Decisions from Health Care Providers

Healthcare providers must make their treatment decisions based on many determining factors, one of which is insurance reimbursement. Providers always consider whether or not the organization will be paid by the patients and/or insurance companies when providing care. Another important factor which affects the healthcare provider’s ability to provide the appropriate care is whether or not the patient has been truthful, if they have had access to health, and are willing to take the necessary steps to maintain their health.
Once a physician-patient treatment relationship exists, the physician must provide all necessary treatment to the patient, the physician is liable for care and the intentional refusal of care is Abandonment. Patient abandonment is defined as the unilateral withdrawal by a physician from a patient's care without first formally transferring that care to another qualified physician who is acceptable to the patient. Abandonment is not only ethically problematic but also a defining act of unprofessional conduct (Crausman, 2004). Patients must also always have access to services in emergency circumstances.
Providers must act in the best interest of the patient and their basic obligation is to do no harm and work for the public’s wellbeing. A physician shall always keep in mind the obligation of preserving human life. Providers must communicate full, accurate and unbiased information so patients can make informed decisions about their health care. As a result of their recommendations, providers are responsible for generating costs in health care but do not generate the need for those expenses. Every hospital has both an ethical as well as a legal responsibility to provide care, even if the care may be uncompensated.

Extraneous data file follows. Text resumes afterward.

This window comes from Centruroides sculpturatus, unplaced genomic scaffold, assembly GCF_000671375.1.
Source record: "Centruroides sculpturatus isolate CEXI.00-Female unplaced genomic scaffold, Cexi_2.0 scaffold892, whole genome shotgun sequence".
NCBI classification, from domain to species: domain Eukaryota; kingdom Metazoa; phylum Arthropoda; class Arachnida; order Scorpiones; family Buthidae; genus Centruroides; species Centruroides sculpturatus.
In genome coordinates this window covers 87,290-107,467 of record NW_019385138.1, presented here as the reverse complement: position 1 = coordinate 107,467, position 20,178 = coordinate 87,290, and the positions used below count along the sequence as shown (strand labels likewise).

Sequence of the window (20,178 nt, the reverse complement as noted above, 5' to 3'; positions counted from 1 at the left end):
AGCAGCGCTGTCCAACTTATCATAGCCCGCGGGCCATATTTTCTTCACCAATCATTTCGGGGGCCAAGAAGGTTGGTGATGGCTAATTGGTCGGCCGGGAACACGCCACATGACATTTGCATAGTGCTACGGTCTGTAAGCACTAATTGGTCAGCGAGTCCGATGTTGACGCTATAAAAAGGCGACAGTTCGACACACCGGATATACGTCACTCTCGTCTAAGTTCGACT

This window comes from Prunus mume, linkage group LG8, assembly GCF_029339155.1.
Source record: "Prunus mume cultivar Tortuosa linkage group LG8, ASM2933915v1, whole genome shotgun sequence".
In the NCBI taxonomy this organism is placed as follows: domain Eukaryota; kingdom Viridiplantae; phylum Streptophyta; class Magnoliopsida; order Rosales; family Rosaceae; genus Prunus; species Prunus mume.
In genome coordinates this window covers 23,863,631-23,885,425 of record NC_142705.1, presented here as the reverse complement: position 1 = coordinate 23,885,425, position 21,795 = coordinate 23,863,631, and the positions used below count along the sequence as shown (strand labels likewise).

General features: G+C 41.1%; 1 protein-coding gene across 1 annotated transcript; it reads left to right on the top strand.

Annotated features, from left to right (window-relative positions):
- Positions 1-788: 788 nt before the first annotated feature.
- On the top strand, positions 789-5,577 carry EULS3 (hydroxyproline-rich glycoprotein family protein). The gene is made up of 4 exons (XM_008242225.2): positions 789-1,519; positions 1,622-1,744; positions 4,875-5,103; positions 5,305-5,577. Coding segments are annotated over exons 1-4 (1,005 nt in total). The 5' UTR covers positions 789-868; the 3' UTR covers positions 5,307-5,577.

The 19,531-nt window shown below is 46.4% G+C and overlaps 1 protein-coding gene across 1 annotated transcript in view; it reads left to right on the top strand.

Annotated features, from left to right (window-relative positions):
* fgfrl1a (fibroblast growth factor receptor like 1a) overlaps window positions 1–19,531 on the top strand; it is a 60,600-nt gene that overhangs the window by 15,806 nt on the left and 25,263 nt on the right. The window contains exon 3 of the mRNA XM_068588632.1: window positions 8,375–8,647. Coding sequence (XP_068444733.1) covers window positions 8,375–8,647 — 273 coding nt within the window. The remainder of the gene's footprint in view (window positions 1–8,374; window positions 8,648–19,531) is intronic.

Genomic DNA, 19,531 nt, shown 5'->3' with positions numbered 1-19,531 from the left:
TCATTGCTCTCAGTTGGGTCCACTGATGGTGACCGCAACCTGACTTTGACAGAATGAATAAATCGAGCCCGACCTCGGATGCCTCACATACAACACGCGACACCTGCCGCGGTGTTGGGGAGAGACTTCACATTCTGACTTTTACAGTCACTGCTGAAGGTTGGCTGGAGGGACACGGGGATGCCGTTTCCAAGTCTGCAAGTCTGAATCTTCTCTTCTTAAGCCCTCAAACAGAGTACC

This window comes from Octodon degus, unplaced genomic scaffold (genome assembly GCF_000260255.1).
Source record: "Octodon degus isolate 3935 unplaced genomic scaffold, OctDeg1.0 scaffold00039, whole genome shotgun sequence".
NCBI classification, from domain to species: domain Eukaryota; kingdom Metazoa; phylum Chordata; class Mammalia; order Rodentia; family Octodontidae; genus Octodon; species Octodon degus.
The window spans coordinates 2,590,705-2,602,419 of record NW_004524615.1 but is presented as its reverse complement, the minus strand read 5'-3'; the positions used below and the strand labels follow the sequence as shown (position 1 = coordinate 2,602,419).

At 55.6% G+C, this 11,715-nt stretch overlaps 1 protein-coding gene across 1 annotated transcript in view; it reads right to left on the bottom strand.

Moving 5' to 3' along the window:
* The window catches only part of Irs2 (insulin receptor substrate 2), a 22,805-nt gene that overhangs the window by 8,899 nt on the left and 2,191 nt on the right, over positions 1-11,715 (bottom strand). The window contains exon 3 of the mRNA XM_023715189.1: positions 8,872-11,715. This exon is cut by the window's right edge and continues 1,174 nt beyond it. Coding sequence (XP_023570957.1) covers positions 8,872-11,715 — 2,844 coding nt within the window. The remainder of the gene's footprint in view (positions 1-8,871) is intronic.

Patients are ultimately responsible for their own health and wellbeing and should be held responsible for the consequences of their decisions and actions. All people have the right to refuse treatment even where refusal may result in harm to themselves or in their own death and providers are legally bound to respect their decision. If patients cannot decide for themselves, but have previously decided to refuse treatment while still competent, their decision is legally binding. Where a patient's views are not known, the doctor has a responsibility to make a decision, but should consult other healthcare professionals and people close to the patient.
It is important that people are in control of what happens to them while under the care of their doctor, especially if they're alert and aware. A provider cannot force treatment; if a patient is unconscious, the situation changes because competency and informed consent are not present.

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